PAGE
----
Tuesday, February 04, 2014

Quarterback Not the Vikings' Best Option at Eight

The Minnesota Vikings have resolved their head coaching vacancy.  They have, we believe, resolved their offensive coordinator opening.  They also presumably have resolved their defensive coordinator opening.  Assuming the announcements of these latter two resolutions are forthcoming, the Vikings still have a considerable amount to do this off-season.  And, if they do all that they need to do, they can become factors in 2014.

Notwithstanding a resolution of Mike Priefer's role with the team in 2014, the Vikings' most pressing issue is how to use the number eight pick in this year's draft.  Most Vikings' fans have assumed that the Vikings will use the pick to select a quarterback.  Rick Spielman has also hinted that that option still appeals to the Vikings, at least on some level.  Using the number eight pick on a quarterback in this year's draft almost certainly would be a mistake, however.

Of the quarterbacks in this year's draft, only one, Johnny Manziel, stands out as worthy of a first-round gamble.  But Manziel is everything that the Vikings fear right now.  He is head strong.  He is volatile off the field.  He has a relatively diminutive stature and plays a style that may or may not translate against stronger, bigger, faster NFL competition.  Manziel, who is likely to be off the board at eight, also appears to be the most certain bet, from an overall talent perspective, to make it in the NFL as a long-term starting quarterback.

That says a mouthful about this year's quarterback crop, often referred to as "abundant" by draft analysts.  What this year's quarterback draft crop is abundant in is not high-end talent, however, but several players who might become NFL starters and numerous players who have enough talent to be considered somewhere in the draft.  Unlike years past in which Cam Newton, Robert Griffin III, and Andrew Luck were clear top-of-the-draft choices, this year's crop of draft-eligible quarterbacks has no such highly regarded quarterback.  For the Vikings, that should be determinative.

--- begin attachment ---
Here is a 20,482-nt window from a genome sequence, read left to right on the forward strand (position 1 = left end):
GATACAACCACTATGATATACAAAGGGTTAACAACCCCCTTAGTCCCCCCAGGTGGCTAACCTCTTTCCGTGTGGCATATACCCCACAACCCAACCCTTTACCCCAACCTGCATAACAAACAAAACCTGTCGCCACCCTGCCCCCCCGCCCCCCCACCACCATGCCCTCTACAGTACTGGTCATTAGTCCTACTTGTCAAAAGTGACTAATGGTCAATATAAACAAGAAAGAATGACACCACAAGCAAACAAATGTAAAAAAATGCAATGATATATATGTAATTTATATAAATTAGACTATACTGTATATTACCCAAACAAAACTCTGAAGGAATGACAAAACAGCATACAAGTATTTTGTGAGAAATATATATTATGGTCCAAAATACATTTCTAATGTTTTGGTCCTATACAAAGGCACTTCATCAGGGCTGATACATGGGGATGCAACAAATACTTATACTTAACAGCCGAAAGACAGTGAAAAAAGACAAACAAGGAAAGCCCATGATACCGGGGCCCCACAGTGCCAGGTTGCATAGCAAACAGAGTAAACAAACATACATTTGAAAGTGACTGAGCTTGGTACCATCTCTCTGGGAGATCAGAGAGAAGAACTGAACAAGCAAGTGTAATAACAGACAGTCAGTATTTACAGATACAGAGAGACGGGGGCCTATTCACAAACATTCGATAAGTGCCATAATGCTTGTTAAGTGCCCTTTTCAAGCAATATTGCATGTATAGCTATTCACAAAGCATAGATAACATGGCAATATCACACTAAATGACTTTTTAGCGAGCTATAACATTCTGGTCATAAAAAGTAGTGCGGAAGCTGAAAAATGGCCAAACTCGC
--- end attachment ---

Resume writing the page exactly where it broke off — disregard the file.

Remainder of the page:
Rather than taking a first-round gamble on a rookie quarterback that will take at least two years to mold into an NFL starter, the Vikings ought to focus their attention on far more certain commodities and players who will be able to make an immediate impact.  Given the team's needs, that means selecting a defensive lineman.

In this regard, the Vikings have two options--both of which are right in Spielman's wheelhouse.  The first is to use the number eight pick on the defensive lineman of their choice.  The best option would be another likely Spielman target, Notre Dame nose tackle Louis Nix.  Spielman loves Notre Dame players and recognizes obvious value when it smacks him in the face.  Nix would be a no-brainer at eight, immediately moving into the starter's role at nose tackle and immediately, therefore, paying dividends--the type of dividend that is required from a number eight pick.

The second option would be to trade down a few spots and pick up a mid second-round pick.  Trading down six or seven spots probably would still allow the Vikings to select Nix and would give the team the opportunity to package two seconds to trade back into the middle of the first and draft a linebacker or another defensive player of substance, a player like RaShede Hageman.

Getting both Nix and Hageman would be a coup for the Vikings and further solidify Spielman's claim to making solid, non-quarterback moves in round one.  And its effect would be diametrically opposite, both on and off the field, to that which drafting David Carr at number eight would be.

Up Next:  Trade Partners.  Plus, free agency.